Which GOP Candidates Flunk the Freshness Test?

Written by Mytheos Holt on Tuesday September 27, 2011

According to columnist Jonathan Rauch, the problem with our last two Presidents isn’t that they’re red or blue. It’s that they were both too green.

“The nominees in 2000 and 2008 were the least experienced out of all the candidates,” Rauch said. “Bush was Governor for only six years, and Obama, of course, was what? Four years? Which is ludicrous in terms of historical experience – only Lincoln did that.”

Given the performance of this President, it seems Lincoln was unique.

Nevertheless, given this statistic, one has to ask: Is there an ideal time in a politician’s life to run for President? Rauch thinks so, and thinks the current GOP field has few candidates who fit the bill.

Rauch is the author of the so-called 14-year-rule, otherwise known as Rauch's law, which predicts that any politician faces a fixed time limit in which he or she can run for President. But don’t think this means your child should turn his or her first Lemonade stand into a Super PAC. According to Rauch, you have to first win election as a Governor or Senator for the clock to even start.

In an interview with FrumForum, Rauch told this author that of the current GOP contenders, only current frontrunners Mitt Romney and Rick Perry, as well as longshot John Huntsman, would have a chance at the Presidency using this metric.

“Voters like experience, but not too much experience, and they don’t think that any office is really high enough to be President except Governor or Senator,” Rauch said. “Interesting that both frontrunners are at 10 years and both Governors…pretty much everyone else except Huntsman is outside the boundaries of you go by this pattern.”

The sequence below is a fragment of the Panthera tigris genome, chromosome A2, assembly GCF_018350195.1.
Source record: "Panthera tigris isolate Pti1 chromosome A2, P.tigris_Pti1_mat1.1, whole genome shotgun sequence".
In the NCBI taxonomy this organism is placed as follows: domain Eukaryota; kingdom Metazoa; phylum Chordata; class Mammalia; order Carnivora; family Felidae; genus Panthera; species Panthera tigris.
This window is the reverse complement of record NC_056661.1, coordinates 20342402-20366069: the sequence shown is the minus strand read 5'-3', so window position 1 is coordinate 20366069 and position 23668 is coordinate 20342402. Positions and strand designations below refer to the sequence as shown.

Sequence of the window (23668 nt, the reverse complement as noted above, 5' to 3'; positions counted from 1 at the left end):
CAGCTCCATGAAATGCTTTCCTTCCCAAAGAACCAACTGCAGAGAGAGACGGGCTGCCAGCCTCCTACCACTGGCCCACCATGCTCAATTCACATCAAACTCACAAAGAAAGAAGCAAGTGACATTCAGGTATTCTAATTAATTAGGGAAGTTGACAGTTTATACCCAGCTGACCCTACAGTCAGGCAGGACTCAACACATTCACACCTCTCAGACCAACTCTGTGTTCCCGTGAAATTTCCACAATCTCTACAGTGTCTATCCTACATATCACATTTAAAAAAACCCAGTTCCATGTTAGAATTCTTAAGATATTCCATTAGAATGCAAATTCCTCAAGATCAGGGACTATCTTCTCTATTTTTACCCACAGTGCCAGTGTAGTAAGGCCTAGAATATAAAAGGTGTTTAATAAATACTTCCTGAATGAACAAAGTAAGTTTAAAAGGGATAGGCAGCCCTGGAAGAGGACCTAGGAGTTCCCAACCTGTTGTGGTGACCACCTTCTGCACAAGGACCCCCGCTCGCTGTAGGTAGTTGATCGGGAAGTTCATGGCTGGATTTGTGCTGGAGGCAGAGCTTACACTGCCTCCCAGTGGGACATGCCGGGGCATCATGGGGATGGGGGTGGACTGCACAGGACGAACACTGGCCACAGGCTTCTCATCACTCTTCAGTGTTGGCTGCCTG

Despite the odd caveats that are built into this pattern, Rauch’s theory has predictive power, unlike so much other pseudohistorical armchair punditry. Only James Garfield and those Presidents who have served as Generals (Washington, Grant, Eisenhower, etc) break Rauch’s mold. And if you think being a successful businessman or a firebrand in the House of Representatives will help you, bad news. Rauch says those qualities have been proven irrelevant by history.

“You had a Herman Cain figure in 1996,” Rauch said when asked about Cain. “He suffered the same fate as Herman Cain, which is that he [was] completely nonviable. [And] it may be that 6 years in the House is enough to get Bachmann the nomination, but I don’t think it gets her the Presidency.”

Still, Rauch freely admits that his methodology may leave room for surprises. “No one would claim that this parameter is the only thing that matters, not by a long shot,” he said when asked how he could account for the radically different performances by Romney and Perry. “This pattern says nothing about your actual qualities as a human being.”